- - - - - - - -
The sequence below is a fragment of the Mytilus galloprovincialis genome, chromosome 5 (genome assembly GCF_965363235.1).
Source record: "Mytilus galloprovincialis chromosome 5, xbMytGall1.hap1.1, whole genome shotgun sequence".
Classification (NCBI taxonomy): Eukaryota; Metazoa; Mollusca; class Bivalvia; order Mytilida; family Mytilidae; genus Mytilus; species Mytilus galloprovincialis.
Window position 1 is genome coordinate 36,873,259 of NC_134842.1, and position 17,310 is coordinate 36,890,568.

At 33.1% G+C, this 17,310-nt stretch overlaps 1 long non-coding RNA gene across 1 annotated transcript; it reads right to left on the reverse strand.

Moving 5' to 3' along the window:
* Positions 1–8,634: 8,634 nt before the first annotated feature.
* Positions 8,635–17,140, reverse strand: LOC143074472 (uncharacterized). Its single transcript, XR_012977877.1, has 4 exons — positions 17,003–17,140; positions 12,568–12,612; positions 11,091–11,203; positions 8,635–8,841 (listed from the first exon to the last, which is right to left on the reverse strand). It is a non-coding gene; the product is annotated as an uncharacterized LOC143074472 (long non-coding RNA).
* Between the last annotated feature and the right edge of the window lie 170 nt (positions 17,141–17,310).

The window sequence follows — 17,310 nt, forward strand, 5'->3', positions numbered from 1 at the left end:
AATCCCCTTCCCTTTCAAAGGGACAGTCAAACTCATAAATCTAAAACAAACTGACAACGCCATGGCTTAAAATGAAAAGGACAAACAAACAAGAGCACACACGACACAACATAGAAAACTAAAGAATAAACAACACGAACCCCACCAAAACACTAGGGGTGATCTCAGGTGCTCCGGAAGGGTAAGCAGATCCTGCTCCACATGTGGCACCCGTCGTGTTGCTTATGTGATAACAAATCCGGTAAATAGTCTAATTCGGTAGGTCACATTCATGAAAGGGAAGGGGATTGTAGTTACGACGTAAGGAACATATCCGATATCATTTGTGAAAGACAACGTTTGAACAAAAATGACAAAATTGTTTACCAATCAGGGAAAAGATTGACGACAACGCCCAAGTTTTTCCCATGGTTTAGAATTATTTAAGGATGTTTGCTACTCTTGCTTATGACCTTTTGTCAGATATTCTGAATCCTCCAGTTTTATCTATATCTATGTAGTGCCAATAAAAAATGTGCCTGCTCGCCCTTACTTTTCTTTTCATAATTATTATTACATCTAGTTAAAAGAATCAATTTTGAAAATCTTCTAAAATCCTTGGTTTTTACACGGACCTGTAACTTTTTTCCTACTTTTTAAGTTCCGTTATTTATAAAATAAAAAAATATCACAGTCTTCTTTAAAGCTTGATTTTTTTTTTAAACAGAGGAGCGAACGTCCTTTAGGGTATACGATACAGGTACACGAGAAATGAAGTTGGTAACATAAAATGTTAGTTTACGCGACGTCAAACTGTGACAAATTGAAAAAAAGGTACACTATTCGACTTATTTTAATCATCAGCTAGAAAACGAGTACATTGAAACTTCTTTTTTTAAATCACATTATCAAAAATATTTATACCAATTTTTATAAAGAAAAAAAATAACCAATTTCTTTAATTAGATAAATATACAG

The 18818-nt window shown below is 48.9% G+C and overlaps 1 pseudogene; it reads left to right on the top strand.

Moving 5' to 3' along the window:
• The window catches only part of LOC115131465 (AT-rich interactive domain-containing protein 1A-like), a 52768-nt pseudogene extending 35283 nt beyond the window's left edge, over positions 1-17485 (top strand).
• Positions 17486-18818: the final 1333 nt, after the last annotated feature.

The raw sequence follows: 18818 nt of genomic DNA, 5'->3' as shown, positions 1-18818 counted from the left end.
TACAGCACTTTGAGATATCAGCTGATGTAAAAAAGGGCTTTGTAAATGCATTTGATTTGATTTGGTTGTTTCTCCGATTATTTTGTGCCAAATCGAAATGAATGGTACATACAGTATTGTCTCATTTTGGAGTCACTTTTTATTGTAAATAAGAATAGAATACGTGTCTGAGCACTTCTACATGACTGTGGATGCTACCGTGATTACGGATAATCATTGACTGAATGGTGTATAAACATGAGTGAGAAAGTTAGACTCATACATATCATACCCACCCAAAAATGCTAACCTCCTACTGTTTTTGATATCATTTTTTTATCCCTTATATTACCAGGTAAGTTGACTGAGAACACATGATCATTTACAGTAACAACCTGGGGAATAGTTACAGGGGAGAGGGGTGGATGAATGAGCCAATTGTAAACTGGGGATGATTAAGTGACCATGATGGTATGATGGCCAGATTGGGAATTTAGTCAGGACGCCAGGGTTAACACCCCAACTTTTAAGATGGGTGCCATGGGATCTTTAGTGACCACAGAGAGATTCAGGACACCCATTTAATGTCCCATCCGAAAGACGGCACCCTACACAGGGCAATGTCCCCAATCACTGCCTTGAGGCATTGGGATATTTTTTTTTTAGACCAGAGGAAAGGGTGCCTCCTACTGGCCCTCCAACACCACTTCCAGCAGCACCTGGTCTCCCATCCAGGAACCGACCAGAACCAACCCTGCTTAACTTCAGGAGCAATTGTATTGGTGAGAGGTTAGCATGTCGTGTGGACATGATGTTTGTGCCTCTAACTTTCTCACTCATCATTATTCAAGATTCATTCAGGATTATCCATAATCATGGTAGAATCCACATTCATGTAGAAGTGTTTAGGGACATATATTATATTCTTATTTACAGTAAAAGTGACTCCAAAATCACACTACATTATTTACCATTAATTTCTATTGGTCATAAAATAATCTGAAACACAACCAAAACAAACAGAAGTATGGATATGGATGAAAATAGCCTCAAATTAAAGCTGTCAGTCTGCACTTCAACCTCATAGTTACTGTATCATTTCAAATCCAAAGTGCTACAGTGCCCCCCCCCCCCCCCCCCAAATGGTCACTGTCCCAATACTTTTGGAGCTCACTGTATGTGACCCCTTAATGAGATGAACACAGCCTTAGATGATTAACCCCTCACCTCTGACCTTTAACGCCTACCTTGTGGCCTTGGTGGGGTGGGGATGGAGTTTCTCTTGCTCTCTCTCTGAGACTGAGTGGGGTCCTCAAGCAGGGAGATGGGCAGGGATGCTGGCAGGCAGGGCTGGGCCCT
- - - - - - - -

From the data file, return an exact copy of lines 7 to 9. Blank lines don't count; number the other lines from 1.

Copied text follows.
* Positions 1–8,634: 8,634 nt before the first annotated feature.
* Positions 8,635–17,140, reverse strand: LOC143074472 (uncharacterized). Its single transcript, XR_012977877.1, has 4 exons — positions 17,003–17,140; positions 12,568–12,612; positions 11,091–11,203; positions 8,635–8,841 (listed from the first exon to the last, which is right to left on the reverse strand). It is a non-coding gene; the product is annotated as an uncharacterized LOC143074472 (long non-coding RNA).
* Between the last annotated feature and the right edge of the window lie 170 nt (positions 17,141–17,310).